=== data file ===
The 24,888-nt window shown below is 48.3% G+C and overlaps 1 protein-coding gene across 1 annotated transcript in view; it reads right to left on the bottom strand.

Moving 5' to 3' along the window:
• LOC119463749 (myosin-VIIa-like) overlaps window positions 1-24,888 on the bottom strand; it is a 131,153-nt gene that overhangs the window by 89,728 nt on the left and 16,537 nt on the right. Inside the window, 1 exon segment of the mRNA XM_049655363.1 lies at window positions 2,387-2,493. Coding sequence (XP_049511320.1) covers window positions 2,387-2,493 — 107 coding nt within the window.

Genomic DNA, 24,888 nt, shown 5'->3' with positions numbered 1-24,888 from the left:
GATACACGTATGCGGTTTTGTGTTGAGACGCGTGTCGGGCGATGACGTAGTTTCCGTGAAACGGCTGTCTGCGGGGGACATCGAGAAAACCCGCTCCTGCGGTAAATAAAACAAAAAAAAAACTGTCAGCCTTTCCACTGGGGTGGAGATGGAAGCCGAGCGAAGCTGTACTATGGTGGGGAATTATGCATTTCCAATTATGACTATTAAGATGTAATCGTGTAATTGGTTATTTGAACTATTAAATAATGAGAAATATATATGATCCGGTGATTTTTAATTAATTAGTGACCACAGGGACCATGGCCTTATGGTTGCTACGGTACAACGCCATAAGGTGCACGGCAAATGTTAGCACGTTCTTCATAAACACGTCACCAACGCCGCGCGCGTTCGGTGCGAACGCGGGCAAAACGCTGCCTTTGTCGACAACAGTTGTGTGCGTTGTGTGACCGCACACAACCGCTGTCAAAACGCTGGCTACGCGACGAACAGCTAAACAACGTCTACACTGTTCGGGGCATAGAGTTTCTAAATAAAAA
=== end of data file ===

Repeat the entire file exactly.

The 24,888-nt window shown below is 48.3% G+C and overlaps 1 protein-coding gene across 1 annotated transcript in view; it reads right to left on the bottom strand.

Moving 5' to 3' along the window:
• LOC119463749 (myosin-VIIa-like) overlaps window positions 1-24,888 on the bottom strand; it is a 131,153-nt gene that overhangs the window by 89,728 nt on the left and 16,537 nt on the right. Inside the window, 1 exon segment of the mRNA XM_049655363.1 lies at window positions 2,387-2,493. Coding sequence (XP_049511320.1) covers window positions 2,387-2,493 — 107 coding nt within the window.

Genomic DNA, 24,888 nt, shown 5'->3' with positions numbered 1-24,888 from the left:
GATACACGTATGCGGTTTTGTGTTGAGACGCGTGTCGGGCGATGACGTAGTTTCCGTGAAACGGCTGTCTGCGGGGGACATCGAGAAAACCCGCTCCTGCGGTAAATAAAACAAAAAAAAAACTGTCAGCCTTTCCACTGGGGTGGAGATGGAAGCCGAGCGAAGCTGTACTATGGTGGGGAATTATGCATTTCCAATTATGACTATTAAGATGTAATCGTGTAATTGGTTATTTGAACTATTAAATAATGAGAAATATATATGATCCGGTGATTTTTAATTAATTAGTGACCACAGGGACCATGGCCTTATGGTTGCTACGGTACAACGCCATAAGGTGCACGGCAAATGTTAGCACGTTCTTCATAAACACGTCACCAACGCCGCGCGCGTTCGGTGCGAACGCGGGCAAAACGCTGCCTTTGTCGACAACAGTTGTGTGCGTTGTGTGACCGCACACAACCGCTGTCAAAACGCTGGCTACGCGACGAACAGCTAAACAACGTCTACACTGTTCGGGGCATAGAGTTTCTAAATAAAAA